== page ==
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Dominic of Prussia

Carthusian monk and ascetical writer, b. in Poland, 1382; d. at the monastery of St. Alban near Trier, 1461

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Dominic of Prussia, a Carthusian monk and ascetical writer, b. in Poland, 1382; d. at the monastery of St. Alban near Trier, 1461. According to the account he wrote of himself his first teacher was the parish priest, a pious Dominican; later he was a student at the University of Cracow where he was noted for his intelligence. Falling into bad habits he led a vagabond life until twenty-five years of age, when he reformed through the influence of Adolf of Essen, prior of the Carthusian monastery of St. Alban, near Trier. Dominic now became a Carthusian, entering the order in 1409. His monastic life was one of severe penance and religious fervor. The spiritual favors he received were numerous, and many visions are ascribed to him. Among the positions he filled were those of master of novices at Mainz and vicar of the monastery of St. Alban, where he died. As an author Dominic composed seventeen treatises, which have been preserved in various libraries. In the “Libri duo experientiarum” he relates the events of his own life; the “Tractatus de Contemptu mundi”, “Remedium tentationum”, “De vera obedientia”, and “Sonus epulantis” he prepared during his solitary repasts. A further work is his “Letters of Direction”.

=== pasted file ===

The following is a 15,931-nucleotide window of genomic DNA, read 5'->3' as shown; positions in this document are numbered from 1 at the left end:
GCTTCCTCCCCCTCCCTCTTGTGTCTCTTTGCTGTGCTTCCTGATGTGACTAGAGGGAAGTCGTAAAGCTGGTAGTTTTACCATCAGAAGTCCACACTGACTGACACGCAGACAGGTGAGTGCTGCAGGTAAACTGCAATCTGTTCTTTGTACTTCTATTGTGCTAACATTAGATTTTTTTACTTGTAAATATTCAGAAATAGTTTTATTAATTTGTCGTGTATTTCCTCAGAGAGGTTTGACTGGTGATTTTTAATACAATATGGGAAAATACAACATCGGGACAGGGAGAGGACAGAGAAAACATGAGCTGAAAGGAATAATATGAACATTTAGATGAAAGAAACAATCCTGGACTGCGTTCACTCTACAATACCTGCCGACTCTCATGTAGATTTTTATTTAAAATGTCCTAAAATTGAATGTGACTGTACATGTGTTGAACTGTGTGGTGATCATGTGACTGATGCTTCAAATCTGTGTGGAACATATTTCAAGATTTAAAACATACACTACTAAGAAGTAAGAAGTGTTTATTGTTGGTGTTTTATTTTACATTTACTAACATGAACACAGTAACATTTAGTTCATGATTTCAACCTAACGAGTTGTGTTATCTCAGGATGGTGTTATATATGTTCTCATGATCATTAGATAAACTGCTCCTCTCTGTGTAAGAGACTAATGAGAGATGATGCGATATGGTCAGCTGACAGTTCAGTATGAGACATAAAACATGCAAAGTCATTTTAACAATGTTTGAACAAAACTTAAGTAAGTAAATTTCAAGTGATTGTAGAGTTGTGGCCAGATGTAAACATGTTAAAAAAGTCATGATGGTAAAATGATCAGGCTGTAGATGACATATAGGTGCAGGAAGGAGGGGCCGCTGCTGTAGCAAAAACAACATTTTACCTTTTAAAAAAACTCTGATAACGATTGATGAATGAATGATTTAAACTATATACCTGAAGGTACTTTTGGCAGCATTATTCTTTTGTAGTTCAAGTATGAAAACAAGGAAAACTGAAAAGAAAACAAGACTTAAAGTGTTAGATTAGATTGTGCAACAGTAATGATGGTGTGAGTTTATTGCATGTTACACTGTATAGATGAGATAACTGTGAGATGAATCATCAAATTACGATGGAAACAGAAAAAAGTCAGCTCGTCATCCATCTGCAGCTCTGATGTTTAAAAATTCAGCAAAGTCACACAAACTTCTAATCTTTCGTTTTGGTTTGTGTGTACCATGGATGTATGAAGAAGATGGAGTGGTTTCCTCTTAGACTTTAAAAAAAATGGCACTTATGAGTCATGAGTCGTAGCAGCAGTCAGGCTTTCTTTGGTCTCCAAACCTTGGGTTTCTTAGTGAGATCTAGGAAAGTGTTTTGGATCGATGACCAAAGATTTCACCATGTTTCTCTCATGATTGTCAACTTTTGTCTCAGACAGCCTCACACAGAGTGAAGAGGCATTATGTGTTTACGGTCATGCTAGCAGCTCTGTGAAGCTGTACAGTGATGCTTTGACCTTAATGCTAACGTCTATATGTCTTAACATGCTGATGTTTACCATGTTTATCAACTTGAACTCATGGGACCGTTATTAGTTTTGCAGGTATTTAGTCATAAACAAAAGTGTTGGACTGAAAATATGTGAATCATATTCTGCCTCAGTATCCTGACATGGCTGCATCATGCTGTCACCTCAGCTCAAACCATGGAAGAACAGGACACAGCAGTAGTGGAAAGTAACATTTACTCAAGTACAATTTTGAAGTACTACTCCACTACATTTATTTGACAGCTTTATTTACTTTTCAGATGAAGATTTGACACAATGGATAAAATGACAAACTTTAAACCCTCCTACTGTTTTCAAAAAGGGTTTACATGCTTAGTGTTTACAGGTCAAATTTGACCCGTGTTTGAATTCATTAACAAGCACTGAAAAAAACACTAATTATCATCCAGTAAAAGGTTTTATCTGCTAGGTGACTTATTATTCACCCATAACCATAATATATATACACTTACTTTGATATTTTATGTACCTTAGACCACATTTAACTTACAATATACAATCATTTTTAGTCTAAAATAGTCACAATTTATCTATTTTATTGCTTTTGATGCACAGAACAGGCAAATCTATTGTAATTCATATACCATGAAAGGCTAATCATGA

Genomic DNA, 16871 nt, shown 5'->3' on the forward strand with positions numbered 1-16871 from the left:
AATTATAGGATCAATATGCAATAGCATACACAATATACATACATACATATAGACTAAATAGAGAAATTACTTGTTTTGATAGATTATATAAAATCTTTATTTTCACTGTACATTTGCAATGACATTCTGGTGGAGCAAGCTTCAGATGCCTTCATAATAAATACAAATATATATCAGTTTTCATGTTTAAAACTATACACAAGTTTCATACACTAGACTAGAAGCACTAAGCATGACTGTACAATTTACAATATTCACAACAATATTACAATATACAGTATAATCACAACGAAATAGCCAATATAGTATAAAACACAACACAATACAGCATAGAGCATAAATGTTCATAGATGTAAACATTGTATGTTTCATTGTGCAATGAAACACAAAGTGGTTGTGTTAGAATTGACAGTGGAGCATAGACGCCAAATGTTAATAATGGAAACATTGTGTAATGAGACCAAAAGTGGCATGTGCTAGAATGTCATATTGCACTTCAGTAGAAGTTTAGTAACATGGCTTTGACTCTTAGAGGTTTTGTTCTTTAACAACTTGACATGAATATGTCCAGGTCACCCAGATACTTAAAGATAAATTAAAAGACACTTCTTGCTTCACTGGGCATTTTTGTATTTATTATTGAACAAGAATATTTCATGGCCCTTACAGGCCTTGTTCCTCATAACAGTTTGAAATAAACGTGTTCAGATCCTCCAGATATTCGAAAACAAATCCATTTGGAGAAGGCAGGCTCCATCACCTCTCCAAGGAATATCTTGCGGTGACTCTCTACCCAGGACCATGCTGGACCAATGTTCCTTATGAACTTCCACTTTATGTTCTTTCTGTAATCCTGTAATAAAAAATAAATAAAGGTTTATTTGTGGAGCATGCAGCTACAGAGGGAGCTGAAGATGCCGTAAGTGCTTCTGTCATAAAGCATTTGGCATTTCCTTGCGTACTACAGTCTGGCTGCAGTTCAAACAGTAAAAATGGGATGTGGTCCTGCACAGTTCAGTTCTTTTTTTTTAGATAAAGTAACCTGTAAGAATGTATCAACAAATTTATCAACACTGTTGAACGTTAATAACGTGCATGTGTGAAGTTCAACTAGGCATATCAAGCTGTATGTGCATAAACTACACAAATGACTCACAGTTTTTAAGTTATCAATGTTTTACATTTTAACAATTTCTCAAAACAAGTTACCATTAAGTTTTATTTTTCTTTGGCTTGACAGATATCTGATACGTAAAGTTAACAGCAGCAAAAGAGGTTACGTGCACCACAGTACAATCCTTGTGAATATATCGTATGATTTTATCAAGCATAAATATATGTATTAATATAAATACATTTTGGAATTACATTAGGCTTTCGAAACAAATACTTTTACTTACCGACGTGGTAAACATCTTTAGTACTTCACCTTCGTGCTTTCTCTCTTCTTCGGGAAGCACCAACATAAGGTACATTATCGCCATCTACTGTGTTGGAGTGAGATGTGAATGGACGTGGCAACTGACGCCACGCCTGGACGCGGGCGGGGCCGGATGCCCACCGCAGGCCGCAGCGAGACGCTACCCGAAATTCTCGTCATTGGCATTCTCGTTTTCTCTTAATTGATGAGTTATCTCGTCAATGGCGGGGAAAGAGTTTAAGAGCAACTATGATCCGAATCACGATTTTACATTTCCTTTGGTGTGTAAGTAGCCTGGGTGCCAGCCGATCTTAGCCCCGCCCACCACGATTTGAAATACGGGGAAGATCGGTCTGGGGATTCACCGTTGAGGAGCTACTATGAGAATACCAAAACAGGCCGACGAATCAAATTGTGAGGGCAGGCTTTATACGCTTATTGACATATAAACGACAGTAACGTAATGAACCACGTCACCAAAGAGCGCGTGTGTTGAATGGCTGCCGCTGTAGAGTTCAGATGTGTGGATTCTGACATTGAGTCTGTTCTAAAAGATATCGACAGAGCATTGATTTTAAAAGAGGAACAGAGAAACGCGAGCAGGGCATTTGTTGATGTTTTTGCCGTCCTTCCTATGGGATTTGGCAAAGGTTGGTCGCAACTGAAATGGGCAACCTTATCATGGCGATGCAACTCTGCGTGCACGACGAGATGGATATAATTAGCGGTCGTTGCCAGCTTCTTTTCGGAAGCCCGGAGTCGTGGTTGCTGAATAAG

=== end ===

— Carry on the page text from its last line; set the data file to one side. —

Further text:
Dominic of Prussia is frequently mentioned in the discussions as to the origin of the Rosary, and what has been improperly called “the Carthusian Rosary” is ascribed to him. To the one hundred and fifty Ave Marias which in those days formed the “Psalter of Mary” he had the thought of adding meditations on the life of Christ and of His Holy Mother. As in his time the Ave Maria terminated with the words: “Fructus ventris tui, Jesus”, he joined to each a sentence to recall to mind the mystery, such as “quem Angelo nuntiante de Sancto Spiritu concepisti”, “quo concepto, in montana ad Elizabeth ivisti”, etc. Both Dominic and his friend Adolf sought to spread the use of this form of prayer in the Carthusian Order and among the laity. For these reasons it is held by some authors that the “Psalter” of Dominic was the form, or one of the original forms, from which the present Rosary developed.

AMBROSE MOUGEL


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